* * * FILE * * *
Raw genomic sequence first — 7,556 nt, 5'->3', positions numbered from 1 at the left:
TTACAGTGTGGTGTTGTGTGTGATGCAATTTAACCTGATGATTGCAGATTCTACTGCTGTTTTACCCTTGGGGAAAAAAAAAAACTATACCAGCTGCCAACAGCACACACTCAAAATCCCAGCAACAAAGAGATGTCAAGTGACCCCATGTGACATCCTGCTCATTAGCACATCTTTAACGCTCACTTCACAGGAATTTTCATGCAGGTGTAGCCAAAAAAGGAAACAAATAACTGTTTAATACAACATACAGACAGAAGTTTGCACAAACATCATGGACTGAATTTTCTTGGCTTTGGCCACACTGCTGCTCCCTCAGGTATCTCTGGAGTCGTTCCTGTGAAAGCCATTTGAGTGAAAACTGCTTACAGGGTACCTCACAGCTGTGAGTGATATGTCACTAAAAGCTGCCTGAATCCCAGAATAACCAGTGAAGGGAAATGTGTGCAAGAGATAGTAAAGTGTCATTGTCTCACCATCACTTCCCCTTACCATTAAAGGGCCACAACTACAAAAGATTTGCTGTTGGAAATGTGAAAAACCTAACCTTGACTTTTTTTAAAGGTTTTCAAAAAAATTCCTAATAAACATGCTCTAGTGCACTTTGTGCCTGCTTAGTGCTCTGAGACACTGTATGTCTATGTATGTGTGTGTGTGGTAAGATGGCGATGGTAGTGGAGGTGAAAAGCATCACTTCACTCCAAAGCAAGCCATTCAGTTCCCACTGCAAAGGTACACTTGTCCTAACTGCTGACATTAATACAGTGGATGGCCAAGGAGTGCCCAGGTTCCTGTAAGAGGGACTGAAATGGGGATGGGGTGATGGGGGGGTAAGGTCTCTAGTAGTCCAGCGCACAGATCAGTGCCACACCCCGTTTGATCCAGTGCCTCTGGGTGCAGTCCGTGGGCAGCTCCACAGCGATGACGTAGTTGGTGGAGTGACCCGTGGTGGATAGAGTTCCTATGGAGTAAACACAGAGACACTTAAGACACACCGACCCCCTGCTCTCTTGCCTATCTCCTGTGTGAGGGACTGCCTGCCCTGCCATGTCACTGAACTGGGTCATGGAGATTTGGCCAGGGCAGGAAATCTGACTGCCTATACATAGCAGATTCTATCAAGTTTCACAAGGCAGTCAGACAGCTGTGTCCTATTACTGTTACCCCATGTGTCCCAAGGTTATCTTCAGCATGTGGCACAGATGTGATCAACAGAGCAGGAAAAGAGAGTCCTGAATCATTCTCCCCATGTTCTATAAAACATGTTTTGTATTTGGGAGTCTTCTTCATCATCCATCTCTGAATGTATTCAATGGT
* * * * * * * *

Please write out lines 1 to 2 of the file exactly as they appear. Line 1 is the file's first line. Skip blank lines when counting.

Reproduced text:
Raw genomic sequence first — 7,556 nt, 5'->3', positions numbered from 1 at the left:
TTACAGTGTGGTGTTGTGTGTGATGCAATTTAACCTGATGATTGCAGATTCTACTGCTGTTTTACCCTTGGGGAAAAAAAAAAACTATACCAGCTGCCAACAGCACACACTCAAAATCCCAGCAACAAAGAGATGTCAAGTGACCCCATGTGACATCCTGCTCATTAGCACATCTTTAACGCTCACTTCACAGGAATTTTCATGCAGGTGTAGCCAAAAAAGGAAACAAATAACTGTTTAATACAACATACAGACAGAAGTTTGCACAAACATCATGGACTGAATTTTCTTGGCTTTGGCCACACTGCTGCTCCCTCAGGTATCTCTGGAGTCGTTCCTGTGAAAGCCATTTGAGTGAAAACTGCTTACAGGGTACCTCACAGCTGTGAGTGATATGTCACTAAAAGCTGCCTGAATCCCAGAATAACCAGTGAAGGGAAATGTGTGCAAGAGATAGTAAAGTGTCATTGTCTCACCATCACTTCCCCTTACCATTAAAGGGCCACAACTACAAAAGATTTGCTGTTGGAAATGTGAAAAACCTAACCTTGACTTTTTTTAAAGGTTTTCAAAAAAATTCCTAATAAACATGCTCTAGTGCACTTTGTGCCTGCTTAGTGCTCTGAGACACTGTATGTCTATGTATGTGTGTGTGTGGTAAGATGGCGATGGTAGTGGAGGTGAAAAGCATCACTTCACTCCAAAGCAAGCCATTCAGTTCCCACTGCAAAGGTACACTTGTCCTAACTGCTGACATTAATACAGTGGATGGCCAAGGAGTGCCCAGGTTCCTGTAAGAGGGACTGAAATGGGGATGGGGTGATGGGGGGGTAAGGTCTCTAGTAGTCCAGCGCACAGATCAGTGCCACACCCCGTTTGATCCAGTGCCTCTGGGTGCAGTCCGTGGGCAGCTCCACAGCGATGACGTAGTTGGTGGAGTGACCCGTGGTGGATAGAGTTCCTATGGAGTAAACACAGAGACACTTAAGACACACCGACCCCCTGCTCTCTTGCCTATCTCCTGTGTGAGGGACTGCCTGCCCTGCCATGTCACTGAACTGGGTCATGGAGATTTGGCCAGGGCAGGAAATCTGACTGCCTATACATAGCAGATTCTATCAAGTTTCACAAGGCAGTCAGACAGCTGTGTCCTATTACTGTTACCCCATGTGTCCCAAGGTTATCTTCAGCATGTGGCACAGATGTGATCAACAGAGCAGGAAAAGAGAGTCCTGAATCATTCTCCCCATGTTCTATAAAACATGTTTTGTATTTGGGAGTCTTCTTCATCATCCATCTCTGAATGTATTCAATGGT